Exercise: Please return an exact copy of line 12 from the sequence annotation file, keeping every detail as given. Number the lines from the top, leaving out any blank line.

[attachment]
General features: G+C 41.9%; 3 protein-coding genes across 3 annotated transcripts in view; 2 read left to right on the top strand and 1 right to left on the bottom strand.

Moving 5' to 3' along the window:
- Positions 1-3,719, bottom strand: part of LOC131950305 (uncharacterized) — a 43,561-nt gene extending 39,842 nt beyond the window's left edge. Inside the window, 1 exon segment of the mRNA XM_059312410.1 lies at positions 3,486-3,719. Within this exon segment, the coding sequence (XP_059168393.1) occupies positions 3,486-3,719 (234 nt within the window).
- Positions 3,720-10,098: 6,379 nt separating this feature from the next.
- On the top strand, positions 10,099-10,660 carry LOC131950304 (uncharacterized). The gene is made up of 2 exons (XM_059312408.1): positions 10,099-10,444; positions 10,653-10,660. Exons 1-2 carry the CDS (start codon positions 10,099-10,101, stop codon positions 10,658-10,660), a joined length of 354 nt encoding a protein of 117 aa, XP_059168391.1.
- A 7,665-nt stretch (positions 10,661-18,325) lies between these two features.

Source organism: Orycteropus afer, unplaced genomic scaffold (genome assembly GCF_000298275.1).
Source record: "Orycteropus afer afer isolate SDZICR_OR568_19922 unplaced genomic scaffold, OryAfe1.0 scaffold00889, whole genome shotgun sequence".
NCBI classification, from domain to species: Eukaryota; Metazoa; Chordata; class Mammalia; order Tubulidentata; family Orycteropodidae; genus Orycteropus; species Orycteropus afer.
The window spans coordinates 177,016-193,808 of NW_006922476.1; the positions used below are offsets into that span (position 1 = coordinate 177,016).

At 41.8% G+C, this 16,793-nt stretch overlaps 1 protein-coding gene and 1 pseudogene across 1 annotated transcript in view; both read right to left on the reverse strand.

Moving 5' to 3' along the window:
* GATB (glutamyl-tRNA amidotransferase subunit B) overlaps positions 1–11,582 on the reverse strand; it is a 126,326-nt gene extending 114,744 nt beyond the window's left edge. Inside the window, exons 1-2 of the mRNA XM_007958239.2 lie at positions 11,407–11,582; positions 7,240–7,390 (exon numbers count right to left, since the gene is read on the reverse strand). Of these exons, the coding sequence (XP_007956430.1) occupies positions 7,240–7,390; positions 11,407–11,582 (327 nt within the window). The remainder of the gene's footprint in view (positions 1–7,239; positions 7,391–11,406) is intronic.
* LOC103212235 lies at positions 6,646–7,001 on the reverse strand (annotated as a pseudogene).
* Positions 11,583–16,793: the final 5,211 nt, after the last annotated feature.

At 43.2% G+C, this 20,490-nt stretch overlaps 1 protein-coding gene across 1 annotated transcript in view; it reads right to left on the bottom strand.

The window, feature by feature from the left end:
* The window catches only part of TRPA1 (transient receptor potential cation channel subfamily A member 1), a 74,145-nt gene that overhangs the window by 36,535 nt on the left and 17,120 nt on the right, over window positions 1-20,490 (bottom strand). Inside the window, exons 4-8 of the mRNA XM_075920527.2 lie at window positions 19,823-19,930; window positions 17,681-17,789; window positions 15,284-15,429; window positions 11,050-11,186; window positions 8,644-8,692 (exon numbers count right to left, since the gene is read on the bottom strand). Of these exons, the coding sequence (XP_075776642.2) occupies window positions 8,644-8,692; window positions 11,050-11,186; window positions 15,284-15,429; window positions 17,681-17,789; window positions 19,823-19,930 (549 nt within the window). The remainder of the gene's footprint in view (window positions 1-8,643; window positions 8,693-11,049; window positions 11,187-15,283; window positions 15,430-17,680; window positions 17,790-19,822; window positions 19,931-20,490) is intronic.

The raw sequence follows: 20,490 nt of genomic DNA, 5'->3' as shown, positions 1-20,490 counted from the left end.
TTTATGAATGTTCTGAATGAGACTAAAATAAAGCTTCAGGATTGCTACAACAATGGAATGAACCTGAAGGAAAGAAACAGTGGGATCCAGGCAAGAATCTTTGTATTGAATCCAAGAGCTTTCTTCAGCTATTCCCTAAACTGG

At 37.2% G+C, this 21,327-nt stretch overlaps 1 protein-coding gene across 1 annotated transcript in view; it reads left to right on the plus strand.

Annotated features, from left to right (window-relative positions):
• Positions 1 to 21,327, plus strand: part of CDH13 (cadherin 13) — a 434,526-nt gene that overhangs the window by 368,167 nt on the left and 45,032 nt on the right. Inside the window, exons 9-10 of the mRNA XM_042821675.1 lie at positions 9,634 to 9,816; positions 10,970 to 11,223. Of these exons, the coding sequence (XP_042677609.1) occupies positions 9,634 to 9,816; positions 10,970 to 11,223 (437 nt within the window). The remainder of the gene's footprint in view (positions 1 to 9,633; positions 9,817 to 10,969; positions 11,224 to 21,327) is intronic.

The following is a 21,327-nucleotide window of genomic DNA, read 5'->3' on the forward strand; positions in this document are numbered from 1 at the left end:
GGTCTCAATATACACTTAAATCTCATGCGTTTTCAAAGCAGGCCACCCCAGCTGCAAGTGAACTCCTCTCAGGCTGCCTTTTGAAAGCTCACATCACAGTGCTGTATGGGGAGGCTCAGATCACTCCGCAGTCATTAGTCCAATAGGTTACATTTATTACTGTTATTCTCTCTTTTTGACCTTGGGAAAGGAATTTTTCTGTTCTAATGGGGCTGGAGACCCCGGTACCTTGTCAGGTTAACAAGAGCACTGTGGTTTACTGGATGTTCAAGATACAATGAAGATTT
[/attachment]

Moving 5' to 3' along the window: